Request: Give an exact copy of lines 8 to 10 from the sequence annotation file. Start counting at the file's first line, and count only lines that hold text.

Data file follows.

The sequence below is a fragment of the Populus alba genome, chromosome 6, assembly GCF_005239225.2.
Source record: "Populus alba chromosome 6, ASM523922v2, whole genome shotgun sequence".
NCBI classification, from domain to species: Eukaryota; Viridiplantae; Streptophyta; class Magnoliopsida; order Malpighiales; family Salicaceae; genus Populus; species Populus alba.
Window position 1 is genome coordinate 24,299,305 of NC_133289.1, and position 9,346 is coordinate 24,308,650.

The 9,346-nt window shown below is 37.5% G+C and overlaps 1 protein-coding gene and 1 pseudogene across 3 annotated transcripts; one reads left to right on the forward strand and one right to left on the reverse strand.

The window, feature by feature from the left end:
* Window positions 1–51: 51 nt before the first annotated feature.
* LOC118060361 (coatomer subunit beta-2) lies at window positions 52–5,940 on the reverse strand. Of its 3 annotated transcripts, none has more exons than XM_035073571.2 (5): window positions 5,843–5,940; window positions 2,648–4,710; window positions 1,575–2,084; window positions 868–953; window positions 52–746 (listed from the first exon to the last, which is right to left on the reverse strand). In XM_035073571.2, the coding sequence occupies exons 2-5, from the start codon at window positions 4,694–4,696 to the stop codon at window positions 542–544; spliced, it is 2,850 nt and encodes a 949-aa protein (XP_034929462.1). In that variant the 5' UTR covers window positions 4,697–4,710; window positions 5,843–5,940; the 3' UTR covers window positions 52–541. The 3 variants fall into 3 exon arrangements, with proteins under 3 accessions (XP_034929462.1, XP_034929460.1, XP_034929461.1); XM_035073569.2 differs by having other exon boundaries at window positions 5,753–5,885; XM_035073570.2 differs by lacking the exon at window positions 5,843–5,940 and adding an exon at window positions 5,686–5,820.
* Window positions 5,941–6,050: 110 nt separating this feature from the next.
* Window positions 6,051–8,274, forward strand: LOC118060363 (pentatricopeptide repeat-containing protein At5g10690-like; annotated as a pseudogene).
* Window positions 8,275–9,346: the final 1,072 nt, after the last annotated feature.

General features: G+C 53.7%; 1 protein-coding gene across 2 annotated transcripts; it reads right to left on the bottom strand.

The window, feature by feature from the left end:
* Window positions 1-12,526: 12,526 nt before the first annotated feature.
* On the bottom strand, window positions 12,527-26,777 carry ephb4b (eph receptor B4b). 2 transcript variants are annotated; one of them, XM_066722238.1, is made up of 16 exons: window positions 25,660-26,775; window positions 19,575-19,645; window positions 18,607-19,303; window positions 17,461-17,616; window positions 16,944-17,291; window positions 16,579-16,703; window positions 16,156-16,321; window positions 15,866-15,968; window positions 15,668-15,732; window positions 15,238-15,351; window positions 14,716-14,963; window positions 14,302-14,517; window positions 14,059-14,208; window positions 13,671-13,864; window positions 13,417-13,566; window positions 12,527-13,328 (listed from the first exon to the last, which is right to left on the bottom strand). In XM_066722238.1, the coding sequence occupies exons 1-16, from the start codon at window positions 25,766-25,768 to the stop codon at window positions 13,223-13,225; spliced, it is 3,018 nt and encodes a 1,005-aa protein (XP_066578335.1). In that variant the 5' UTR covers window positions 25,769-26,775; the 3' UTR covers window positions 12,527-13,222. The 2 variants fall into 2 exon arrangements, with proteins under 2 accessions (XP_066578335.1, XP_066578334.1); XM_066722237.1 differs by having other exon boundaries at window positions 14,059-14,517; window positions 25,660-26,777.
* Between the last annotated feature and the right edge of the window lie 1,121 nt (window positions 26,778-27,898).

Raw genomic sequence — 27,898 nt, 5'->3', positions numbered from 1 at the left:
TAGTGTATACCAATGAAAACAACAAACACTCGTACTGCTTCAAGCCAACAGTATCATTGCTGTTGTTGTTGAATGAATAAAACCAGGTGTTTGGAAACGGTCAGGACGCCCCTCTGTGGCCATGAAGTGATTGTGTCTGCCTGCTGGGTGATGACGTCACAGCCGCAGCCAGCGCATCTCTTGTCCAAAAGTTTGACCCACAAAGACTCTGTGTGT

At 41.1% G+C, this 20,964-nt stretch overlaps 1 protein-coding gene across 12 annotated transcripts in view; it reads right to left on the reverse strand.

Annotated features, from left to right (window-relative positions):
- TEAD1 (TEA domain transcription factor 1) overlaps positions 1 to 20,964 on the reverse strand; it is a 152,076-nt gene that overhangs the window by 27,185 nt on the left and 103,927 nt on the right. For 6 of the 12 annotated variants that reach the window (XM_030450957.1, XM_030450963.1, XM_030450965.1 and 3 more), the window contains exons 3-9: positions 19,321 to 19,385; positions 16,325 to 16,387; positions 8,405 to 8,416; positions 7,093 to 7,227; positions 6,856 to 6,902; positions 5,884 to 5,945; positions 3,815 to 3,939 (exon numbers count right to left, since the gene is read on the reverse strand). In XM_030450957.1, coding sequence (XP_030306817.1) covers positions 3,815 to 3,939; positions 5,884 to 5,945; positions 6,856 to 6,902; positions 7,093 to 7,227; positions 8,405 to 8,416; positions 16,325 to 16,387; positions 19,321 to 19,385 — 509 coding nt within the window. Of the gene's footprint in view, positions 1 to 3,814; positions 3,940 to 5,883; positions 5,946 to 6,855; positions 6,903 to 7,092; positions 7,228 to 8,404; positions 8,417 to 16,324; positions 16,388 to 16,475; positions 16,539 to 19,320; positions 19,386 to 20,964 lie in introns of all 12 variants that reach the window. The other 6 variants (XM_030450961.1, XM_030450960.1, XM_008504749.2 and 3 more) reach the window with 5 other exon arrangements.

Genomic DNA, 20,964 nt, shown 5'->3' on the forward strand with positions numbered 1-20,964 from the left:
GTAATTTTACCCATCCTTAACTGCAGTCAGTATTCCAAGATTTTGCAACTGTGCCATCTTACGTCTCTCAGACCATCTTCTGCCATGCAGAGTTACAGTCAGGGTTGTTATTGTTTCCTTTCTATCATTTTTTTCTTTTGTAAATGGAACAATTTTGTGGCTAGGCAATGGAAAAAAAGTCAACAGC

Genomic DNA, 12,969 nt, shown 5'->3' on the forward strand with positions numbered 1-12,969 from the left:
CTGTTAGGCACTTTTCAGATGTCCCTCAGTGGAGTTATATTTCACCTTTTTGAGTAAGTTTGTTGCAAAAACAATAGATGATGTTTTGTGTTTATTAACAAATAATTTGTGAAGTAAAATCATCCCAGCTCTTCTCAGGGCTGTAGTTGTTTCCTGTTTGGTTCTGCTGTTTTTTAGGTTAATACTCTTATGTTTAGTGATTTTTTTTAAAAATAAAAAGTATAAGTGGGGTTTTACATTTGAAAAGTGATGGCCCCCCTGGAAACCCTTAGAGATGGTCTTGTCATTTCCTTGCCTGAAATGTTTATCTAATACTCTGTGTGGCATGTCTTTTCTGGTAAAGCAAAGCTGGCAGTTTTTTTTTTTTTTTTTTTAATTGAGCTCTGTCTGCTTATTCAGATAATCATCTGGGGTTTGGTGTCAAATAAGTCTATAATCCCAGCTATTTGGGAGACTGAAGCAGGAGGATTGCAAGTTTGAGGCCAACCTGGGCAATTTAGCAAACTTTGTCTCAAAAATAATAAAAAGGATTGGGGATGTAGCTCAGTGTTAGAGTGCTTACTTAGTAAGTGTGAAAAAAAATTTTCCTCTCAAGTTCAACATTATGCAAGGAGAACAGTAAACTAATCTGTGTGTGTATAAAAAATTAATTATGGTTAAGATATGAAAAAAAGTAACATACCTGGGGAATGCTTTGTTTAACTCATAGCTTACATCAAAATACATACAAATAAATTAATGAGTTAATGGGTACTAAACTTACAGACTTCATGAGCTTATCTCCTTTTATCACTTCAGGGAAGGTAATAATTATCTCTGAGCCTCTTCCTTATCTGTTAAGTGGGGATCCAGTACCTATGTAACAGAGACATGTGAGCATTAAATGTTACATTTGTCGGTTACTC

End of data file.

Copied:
* LOC118060361 (coatomer subunit beta-2) lies at window positions 52–5,940 on the reverse strand. Of its 3 annotated transcripts, none has more exons than XM_035073571.2 (5): window positions 5,843–5,940; window positions 2,648–4,710; window positions 1,575–2,084; window positions 868–953; window positions 52–746 (listed from the first exon to the last, which is right to left on the reverse strand). In XM_035073571.2, the coding sequence occupies exons 2-5, from the start codon at window positions 4,694–4,696 to the stop codon at window positions 542–544; spliced, it is 2,850 nt and encodes a 949-aa protein (XP_034929462.1). In that variant the 5' UTR covers window positions 4,697–4,710; window positions 5,843–5,940; the 3' UTR covers window positions 52–541. The 3 variants fall into 3 exon arrangements, with proteins under 3 accessions (XP_034929462.1, XP_034929460.1, XP_034929461.1); XM_035073569.2 differs by having other exon boundaries at window positions 5,753–5,885; XM_035073570.2 differs by lacking the exon at window positions 5,843–5,940 and adding an exon at window positions 5,686–5,820.
* Window positions 5,941–6,050: 110 nt separating this feature from the next.
* Window positions 6,051–8,274, forward strand: LOC118060363 (pentatricopeptide repeat-containing protein At5g10690-like; annotated as a pseudogene).